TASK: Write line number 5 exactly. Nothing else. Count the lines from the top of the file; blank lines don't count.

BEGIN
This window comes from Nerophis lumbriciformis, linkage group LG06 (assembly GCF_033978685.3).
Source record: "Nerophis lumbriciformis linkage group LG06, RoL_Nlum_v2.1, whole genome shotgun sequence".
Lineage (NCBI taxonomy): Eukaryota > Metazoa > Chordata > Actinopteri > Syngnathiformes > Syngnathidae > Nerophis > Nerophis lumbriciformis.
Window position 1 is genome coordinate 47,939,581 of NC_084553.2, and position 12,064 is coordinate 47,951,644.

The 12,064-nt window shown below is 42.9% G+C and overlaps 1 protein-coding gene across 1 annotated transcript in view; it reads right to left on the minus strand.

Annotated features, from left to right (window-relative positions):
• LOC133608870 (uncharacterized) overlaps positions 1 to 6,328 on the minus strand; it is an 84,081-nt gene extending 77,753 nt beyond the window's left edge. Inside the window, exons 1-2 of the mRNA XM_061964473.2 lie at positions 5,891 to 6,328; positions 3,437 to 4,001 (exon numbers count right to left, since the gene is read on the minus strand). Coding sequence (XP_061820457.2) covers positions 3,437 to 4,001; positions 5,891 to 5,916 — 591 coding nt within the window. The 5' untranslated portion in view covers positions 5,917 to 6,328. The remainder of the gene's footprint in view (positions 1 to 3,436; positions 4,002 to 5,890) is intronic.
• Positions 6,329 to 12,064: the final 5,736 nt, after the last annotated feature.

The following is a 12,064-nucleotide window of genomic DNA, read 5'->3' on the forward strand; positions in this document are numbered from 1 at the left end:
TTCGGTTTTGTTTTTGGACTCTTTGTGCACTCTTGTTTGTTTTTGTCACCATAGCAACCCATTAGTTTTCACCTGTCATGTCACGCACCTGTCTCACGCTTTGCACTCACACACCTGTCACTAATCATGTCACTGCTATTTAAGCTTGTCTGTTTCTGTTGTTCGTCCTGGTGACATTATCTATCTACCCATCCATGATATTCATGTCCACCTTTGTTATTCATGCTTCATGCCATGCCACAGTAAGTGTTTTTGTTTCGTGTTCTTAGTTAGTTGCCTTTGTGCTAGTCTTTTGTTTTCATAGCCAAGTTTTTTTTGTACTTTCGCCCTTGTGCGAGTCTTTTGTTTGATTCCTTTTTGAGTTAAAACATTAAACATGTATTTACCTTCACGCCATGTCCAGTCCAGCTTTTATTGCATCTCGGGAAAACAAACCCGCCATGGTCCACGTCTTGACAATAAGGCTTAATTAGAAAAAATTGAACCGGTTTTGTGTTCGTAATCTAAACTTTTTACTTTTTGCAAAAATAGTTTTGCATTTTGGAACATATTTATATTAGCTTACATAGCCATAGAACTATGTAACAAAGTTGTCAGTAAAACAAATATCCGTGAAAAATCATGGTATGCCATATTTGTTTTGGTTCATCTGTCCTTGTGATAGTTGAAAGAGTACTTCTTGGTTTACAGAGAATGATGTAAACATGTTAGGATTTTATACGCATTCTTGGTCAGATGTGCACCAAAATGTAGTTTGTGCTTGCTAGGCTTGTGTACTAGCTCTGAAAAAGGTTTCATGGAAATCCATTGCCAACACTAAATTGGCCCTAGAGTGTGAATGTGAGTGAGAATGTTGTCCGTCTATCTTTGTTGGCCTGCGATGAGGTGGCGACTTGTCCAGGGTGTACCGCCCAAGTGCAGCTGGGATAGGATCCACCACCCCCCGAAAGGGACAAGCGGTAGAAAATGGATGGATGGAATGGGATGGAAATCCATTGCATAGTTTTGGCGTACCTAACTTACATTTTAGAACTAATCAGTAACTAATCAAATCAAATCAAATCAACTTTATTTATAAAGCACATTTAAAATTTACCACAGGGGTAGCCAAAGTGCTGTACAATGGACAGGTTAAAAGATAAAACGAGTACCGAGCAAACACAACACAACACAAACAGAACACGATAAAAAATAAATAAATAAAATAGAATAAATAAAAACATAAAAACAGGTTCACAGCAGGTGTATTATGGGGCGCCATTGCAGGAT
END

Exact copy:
The 12,064-nt window shown below is 42.9% G+C and overlaps 1 protein-coding gene across 1 annotated transcript in view; it reads right to left on the minus strand.